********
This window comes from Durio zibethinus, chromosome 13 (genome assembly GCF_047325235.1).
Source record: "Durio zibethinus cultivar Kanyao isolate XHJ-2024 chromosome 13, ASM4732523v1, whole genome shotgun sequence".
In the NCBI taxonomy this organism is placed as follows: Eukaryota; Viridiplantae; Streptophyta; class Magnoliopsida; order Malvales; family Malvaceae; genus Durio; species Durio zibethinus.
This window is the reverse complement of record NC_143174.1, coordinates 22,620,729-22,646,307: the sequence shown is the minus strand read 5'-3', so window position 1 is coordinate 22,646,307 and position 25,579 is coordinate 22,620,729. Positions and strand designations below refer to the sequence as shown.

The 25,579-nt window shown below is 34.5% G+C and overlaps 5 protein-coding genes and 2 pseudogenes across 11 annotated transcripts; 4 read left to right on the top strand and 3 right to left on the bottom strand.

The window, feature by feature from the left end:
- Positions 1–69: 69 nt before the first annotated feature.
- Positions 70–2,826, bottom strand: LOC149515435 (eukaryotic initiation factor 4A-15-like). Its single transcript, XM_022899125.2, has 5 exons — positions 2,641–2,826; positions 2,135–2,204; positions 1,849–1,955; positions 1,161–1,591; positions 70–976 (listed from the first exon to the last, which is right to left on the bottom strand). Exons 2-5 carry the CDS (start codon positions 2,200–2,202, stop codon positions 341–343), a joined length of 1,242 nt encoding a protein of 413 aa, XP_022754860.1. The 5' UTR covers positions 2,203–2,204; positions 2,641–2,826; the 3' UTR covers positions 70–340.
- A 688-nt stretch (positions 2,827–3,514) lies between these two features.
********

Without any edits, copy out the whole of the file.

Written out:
This window comes from Durio zibethinus, chromosome 13 (genome assembly GCF_047325235.1).
Source record: "Durio zibethinus cultivar Kanyao isolate XHJ-2024 chromosome 13, ASM4732523v1, whole genome shotgun sequence".
In the NCBI taxonomy this organism is placed as follows: Eukaryota; Viridiplantae; Streptophyta; class Magnoliopsida; order Malvales; family Malvaceae; genus Durio; species Durio zibethinus.
This window is the reverse complement of record NC_143174.1, coordinates 22,620,729-22,646,307: the sequence shown is the minus strand read 5'-3', so window position 1 is coordinate 22,646,307 and position 25,579 is coordinate 22,620,729. Positions and strand designations below refer to the sequence as shown.

The 25,579-nt window shown below is 34.5% G+C and overlaps 5 protein-coding genes and 2 pseudogenes across 11 annotated transcripts; 4 read left to right on the top strand and 3 right to left on the bottom strand.

The window, feature by feature from the left end:
- Positions 1–69: 69 nt before the first annotated feature.
- Positions 70–2,826, bottom strand: LOC149515435 (eukaryotic initiation factor 4A-15-like). Its single transcript, XM_022899125.2, has 5 exons — positions 2,641–2,826; positions 2,135–2,204; positions 1,849–1,955; positions 1,161–1,591; positions 70–976 (listed from the first exon to the last, which is right to left on the bottom strand). Exons 2-5 carry the CDS (start codon positions 2,200–2,202, stop codon positions 341–343), a joined length of 1,242 nt encoding a protein of 413 aa, XP_022754860.1. The 5' UTR covers positions 2,203–2,204; positions 2,641–2,826; the 3' UTR covers positions 70–340.
- A 688-nt stretch (positions 2,827–3,514) lies between these two features.